I often help my business clients with drafting or reviewing and revising their contracts. My litigation experience gives me great insight on what clauses are most effective at accomplishing your goals and limiting your liability.
One of the most important contracts I draft is the operating agreement or bylaws of a company. Although this document is often not thought of as a contract, it is essentially just that: an agreement between the owners of the business on how the company will be run. This includes management rights and responsibilities, ownership percentages and contributions, buy-out provisions and dispute resolution provisions.
I also draft employment contracts. Although Washington is an employment-at-will state, you can have an employment contract that covers the ins and outs of your relationship with your employees. In addition to job duties and pay schedules, important provisions often include non-compete provisions, non-solicitation provisions, non-disparagement provisions and confidentiality agreements. It’s important to define why these provisions are important and narrowly construe the time period and geographic areas so they have the best chance of being upheld in court.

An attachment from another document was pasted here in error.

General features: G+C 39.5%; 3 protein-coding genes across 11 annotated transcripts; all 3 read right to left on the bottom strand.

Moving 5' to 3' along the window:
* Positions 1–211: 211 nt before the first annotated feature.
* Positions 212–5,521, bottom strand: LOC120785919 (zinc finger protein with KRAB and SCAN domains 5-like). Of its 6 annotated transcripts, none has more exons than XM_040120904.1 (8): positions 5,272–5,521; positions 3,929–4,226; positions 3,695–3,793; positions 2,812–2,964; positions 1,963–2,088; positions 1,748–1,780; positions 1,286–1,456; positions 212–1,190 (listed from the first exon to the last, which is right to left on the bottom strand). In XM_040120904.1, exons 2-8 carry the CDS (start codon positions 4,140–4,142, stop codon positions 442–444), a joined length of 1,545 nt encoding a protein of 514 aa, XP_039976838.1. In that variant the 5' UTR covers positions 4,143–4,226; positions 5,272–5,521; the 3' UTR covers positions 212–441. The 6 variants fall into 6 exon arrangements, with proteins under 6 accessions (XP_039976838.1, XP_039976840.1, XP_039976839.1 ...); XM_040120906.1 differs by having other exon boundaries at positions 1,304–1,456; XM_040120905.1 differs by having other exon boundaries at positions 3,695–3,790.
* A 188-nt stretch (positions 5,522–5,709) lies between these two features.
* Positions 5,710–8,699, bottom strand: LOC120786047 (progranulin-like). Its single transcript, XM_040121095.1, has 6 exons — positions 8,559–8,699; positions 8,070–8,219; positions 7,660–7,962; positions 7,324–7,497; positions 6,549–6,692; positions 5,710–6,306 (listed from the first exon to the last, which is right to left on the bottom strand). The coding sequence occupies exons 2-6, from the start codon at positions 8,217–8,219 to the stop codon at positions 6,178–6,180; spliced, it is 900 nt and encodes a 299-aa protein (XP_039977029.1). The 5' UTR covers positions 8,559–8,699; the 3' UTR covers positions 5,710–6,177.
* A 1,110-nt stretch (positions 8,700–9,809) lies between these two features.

Another type of contracts I draft quite a few of are real estate agreements. This includes the standard purchase and sale agreements as well as promissory notes/deeds of trust and real estate contracts. Part of this process is determining which structure of transaction is best for the client and drafting an agreement that reflects that.
Lastly, I draft several construction contracts. This includes general contracts and subcontracts. I draft these documents both for Washington and Oregon as each state has slightly different requirements. Specifically, the required pre-work notifications are different for each state. This contracts are often project specific as the schedule, payment arrangements and management of each construction project varies greatly.